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Researchers at the University of Illinois at Chicago explain in the May 11 issue of Circulation Research how an enzyme acts on the heart's pacemaker to slow the rapid beating of the heart's "fight-or-flight" reaction to adrenaline.
A single cell in the upper right chamber is responsible for setting the pace of the beating heart, triggering its neighbor cells to beat. In the human heart, one cell -- the pacemaker cell -- beats faster or slower to induce a rhythmic heartbeat that varies to increase or decrease the blood flow to the body as we eat, sleep or exercise.
"Disturbances of pacemaker control are common in heart diseases. When the heartbeat becomes non-rhythmic and chaotic, it can result in fatal arrhythmias and stroke," said R. John Solaro, UIC distinguished university professor and principal investigator of the study.
Current treatment of arrhythmia requires destruction of tissue surrounding a chaotic pacemaker, followed by insertion of a mechanical pacemaker that can regulate the heartbeat.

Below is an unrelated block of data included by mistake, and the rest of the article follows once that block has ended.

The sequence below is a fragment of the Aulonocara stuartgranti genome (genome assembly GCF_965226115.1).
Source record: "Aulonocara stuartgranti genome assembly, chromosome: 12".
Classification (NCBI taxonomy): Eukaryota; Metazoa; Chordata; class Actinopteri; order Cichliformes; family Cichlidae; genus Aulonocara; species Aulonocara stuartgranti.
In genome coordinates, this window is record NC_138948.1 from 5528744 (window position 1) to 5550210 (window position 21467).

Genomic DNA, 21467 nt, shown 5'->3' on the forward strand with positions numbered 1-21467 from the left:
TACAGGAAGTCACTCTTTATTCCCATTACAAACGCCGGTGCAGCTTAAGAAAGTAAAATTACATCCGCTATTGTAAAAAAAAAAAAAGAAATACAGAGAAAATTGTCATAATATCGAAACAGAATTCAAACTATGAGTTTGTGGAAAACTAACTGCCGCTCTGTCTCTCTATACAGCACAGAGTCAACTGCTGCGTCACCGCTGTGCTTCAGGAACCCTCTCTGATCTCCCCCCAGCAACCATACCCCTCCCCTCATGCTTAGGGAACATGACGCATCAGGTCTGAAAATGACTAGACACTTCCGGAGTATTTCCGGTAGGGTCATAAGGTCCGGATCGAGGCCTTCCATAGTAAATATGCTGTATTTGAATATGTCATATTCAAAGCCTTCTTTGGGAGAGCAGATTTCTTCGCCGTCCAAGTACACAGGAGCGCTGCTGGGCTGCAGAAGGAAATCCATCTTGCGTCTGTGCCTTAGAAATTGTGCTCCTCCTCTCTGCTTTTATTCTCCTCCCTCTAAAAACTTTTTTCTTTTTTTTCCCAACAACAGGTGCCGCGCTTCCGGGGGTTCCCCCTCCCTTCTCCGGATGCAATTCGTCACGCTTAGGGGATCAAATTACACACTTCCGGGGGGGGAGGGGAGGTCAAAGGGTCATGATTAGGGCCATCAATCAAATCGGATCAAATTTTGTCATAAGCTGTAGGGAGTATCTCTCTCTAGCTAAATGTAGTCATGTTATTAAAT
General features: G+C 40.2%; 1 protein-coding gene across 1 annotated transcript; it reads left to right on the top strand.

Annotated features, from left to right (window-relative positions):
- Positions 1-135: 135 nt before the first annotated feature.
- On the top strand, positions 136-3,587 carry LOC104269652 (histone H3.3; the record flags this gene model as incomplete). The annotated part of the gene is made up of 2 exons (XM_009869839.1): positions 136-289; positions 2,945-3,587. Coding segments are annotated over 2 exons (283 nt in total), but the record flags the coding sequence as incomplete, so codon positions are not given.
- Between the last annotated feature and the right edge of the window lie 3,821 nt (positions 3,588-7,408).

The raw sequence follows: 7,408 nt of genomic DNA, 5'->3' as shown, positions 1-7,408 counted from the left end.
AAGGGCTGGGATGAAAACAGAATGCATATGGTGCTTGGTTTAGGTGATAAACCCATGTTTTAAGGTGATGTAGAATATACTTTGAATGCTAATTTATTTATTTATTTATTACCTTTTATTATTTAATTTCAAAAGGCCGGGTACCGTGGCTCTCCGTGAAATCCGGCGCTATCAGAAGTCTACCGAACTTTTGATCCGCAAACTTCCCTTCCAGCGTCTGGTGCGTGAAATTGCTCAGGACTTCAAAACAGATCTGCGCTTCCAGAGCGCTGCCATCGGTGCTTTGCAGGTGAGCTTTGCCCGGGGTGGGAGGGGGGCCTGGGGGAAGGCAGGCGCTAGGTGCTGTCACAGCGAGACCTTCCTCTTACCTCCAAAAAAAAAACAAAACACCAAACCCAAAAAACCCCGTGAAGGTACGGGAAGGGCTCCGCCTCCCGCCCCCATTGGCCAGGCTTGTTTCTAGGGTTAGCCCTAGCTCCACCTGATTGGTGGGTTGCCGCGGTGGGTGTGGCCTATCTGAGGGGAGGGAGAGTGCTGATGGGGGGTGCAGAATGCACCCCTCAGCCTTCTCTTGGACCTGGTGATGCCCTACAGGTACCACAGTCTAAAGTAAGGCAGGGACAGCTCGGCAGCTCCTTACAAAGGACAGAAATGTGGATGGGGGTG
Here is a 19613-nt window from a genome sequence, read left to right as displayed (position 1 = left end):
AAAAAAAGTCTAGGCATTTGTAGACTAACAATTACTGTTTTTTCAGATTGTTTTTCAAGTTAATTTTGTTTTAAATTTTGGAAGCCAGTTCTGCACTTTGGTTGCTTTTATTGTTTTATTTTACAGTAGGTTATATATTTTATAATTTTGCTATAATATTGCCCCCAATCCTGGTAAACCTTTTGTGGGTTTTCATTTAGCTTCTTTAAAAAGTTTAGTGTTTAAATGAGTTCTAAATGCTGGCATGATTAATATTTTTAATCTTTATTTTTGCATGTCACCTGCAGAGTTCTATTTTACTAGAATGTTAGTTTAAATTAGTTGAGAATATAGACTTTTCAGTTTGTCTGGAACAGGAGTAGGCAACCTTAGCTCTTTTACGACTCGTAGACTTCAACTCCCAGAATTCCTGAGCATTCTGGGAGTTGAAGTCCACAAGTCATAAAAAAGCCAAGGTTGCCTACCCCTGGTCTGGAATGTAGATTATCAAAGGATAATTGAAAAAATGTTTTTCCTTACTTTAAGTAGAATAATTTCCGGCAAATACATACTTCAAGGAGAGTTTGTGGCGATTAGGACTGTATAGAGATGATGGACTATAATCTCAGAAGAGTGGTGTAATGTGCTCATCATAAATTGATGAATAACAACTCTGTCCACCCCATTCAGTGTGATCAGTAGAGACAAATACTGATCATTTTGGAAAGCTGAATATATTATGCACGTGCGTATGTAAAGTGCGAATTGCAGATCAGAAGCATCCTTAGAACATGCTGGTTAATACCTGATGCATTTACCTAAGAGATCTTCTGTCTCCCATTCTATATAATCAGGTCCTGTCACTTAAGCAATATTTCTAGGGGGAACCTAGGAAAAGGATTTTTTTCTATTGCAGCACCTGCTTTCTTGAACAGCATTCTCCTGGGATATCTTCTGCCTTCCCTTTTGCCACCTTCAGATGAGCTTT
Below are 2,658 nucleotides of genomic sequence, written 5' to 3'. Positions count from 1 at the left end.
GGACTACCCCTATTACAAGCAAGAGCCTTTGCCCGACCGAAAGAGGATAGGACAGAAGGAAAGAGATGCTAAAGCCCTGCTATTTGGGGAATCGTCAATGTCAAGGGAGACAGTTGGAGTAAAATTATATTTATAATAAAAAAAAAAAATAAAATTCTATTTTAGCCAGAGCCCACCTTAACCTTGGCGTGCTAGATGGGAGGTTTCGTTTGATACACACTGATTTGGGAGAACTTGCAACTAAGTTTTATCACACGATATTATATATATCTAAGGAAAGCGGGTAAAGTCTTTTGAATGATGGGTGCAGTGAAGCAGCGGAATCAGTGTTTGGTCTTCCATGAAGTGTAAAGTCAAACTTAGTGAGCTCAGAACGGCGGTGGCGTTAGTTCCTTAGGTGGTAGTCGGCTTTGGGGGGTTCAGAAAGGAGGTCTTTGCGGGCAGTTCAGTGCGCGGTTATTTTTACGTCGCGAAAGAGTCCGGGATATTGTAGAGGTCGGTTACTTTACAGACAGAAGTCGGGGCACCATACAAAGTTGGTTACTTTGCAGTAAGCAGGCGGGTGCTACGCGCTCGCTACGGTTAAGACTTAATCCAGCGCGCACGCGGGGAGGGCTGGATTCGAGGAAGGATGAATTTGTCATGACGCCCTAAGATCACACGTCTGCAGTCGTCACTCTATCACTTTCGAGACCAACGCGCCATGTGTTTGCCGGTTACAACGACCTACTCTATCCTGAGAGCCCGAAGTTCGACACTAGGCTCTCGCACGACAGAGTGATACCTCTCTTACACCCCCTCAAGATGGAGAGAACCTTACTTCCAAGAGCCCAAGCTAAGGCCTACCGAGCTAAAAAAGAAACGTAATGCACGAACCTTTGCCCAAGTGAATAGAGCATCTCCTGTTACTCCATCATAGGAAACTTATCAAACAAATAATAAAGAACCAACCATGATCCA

"Understanding the molecular regulation of the heart's pacemaker opens the possibility of less drastic treatment options, including drug interventions," said Solaro, who is also director of the center for cardiovascular research and head of physiology and biophysics at UIC.
Solaro worked with Yunbo Ke, UIC research assistant professor of physiology and biophysics and first author of the paper, and colleagues in England at Oxford and Manchester on characterizing and isolating the pacemaker cell.
The UIC researchers demonstrated that an enzyme called Pak 1, present in high concentrations in the heart, signals depression in the action of adrenaline and adrenaline-like chemicals on the pacemaker cell, playing an important role in slowing down the heart rate.
"The enzyme works through calcium and potassium channels that we know to be key players in the generation and regulation of the pacemaker activity," said Ke.
"Although adrenaline and other mechanisms that accelerate the heart rate have been well studied, mechanisms that might act as a brake are poorly understood," said Solaro.
"Identification of this previously unknown molecular mechanism for slowing the heartbeat may offer new avenues of diagnosis, drug design and treatment of many common heart diseases," said Solaro.
"Further, now that we know something of how this enzyme works in the pacemaker cell, we may discover it is involved in the regulation of other processes, particularly in the brain, where it is also highly expressed," added Ke.
University of Illinois at Chicago. May 2007.
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